Tuscola Businessman Sentenced for Income Tax Evasion to More Than Two Years in Prison and to Pay $1.1 Million to IRS
Springfield, Ill. – A Tuscola, Ill., businessman, Lorenzo Shane Stewart, owner of Ten Acres Excavating, has been ordered to serve 30 months (2 ½ years) in prison for failure to pay income tax. Upon release from prison, Stewart was ordered to serve the first six months of his three-year term of supervised release under home confinement. Stewart was also ordered to pay $1,122,074 in restitution to the IRS.
Stewart, 49, appeared today in federal court in Springfield before U.S. District Judge Sue E. Myerscough. Stewart was ordered to report on May 8, 2016, to the federal Bureau of Prisons to begin serving his prison sentence.
Stewart pled guilty on Aug. 21, 2015, to two counts of income tax evasion. During court proceedings and according to court documents, Stewart admitted that he failed to pay more than $1.12 million in income tax for the 2008 and 2009 tax years. In 2006, Stewart began conducting his excavation and construction business under the name Ten Acre Excavating. Stewart put the business under the name of one of his employees. Although Stewart operated the business and received the income generated from the business, Stewart did not claim income generated by Ten Acre Excavating on his own tax returns.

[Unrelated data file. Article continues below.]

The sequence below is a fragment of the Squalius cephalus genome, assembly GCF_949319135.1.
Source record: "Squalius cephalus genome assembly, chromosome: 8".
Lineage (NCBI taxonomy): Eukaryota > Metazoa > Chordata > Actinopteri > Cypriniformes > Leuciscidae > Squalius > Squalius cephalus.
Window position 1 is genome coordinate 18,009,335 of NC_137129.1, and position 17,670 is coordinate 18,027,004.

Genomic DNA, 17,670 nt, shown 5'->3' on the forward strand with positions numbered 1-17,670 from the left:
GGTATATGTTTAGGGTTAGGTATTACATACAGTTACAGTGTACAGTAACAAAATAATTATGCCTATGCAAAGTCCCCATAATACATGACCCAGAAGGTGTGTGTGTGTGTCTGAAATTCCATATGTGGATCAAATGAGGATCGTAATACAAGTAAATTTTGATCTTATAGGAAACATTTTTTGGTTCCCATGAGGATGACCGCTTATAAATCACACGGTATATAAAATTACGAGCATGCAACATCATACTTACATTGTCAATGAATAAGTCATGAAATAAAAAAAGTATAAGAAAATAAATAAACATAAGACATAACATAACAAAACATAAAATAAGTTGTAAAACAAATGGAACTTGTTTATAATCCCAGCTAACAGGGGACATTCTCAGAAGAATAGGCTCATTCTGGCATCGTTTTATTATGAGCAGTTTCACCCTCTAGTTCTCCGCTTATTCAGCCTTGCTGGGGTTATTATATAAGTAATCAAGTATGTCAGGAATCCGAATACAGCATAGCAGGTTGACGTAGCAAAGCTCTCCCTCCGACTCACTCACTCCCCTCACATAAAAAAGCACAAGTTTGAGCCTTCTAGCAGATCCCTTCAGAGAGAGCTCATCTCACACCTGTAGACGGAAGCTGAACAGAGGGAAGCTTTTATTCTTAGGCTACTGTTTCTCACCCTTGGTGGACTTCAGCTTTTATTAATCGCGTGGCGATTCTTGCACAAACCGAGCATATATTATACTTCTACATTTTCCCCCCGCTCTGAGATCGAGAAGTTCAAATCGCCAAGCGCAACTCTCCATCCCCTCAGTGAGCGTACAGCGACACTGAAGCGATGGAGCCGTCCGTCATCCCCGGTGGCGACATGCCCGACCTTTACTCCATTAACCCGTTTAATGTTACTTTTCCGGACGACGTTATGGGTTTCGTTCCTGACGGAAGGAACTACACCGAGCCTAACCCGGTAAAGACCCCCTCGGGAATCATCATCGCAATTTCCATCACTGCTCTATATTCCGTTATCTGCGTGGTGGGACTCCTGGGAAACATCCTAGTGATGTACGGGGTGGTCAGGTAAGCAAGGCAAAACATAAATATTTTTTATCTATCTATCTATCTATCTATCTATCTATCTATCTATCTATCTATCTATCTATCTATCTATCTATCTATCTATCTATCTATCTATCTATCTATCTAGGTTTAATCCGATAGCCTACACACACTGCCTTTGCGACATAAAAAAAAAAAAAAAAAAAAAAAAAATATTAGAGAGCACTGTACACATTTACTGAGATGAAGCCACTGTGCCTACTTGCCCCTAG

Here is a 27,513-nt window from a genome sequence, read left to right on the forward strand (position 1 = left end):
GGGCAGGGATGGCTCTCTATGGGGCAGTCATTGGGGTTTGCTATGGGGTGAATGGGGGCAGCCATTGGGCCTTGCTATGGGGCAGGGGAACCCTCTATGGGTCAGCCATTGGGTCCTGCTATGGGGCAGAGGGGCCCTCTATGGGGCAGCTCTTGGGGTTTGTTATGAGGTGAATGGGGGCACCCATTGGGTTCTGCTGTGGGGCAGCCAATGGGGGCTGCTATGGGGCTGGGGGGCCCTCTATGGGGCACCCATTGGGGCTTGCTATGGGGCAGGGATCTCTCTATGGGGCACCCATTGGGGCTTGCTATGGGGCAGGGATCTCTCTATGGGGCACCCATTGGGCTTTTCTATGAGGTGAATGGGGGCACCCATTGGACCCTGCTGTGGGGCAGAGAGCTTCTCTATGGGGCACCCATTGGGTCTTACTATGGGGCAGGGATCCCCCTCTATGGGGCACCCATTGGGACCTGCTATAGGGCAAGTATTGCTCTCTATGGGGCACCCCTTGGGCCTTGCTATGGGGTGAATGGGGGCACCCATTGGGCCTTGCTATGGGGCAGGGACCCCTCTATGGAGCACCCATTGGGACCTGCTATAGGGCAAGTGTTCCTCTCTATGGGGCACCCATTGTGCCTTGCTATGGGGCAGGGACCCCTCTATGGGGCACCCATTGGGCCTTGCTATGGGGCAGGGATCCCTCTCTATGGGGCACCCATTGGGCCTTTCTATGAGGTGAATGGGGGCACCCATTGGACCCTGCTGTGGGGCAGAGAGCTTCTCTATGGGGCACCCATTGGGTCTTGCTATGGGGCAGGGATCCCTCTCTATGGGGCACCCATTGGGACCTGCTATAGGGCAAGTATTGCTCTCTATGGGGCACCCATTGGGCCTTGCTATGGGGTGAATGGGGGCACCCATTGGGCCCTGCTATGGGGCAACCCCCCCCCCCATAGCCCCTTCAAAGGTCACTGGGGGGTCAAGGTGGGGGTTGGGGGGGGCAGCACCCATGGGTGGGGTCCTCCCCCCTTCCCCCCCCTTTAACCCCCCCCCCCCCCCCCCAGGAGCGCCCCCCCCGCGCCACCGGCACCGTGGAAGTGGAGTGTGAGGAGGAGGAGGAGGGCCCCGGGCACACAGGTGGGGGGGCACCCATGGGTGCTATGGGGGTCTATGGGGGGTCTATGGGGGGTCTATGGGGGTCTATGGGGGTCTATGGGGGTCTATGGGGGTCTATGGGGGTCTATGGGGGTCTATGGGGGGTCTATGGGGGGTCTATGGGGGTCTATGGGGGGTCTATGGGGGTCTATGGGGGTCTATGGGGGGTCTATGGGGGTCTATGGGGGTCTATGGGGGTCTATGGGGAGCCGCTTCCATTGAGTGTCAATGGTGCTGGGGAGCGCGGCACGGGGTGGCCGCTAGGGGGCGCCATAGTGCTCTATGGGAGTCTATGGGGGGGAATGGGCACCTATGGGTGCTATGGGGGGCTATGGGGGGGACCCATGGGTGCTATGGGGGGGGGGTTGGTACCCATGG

In approximately July 2008, Stewart was awarded contracts to perform excavating and construction work on several natural gas pipeline substations that were being built in the Tuscola area. Stewart and his employees performed work on these substations and received checks related to this pipeline work totaling approximately $1.7 million in 2008 and $5.9 million in 2009. Stewart claimed his adjusted gross income for 2008 was approximately $74,199, when in fact, his adjusted gross income for 2008 was approximately $279,803. For 2009, Stewart claimed his adjusted gross income was approximately $257,361, when in fact, his adjusted gross income was approximately $3,044,980.
Supervisory Assistant U.S. Attorney Eugene L. Miller prosecuted the case. The charges were investigated by the Internal Revenue Service, Criminal Investigation Division.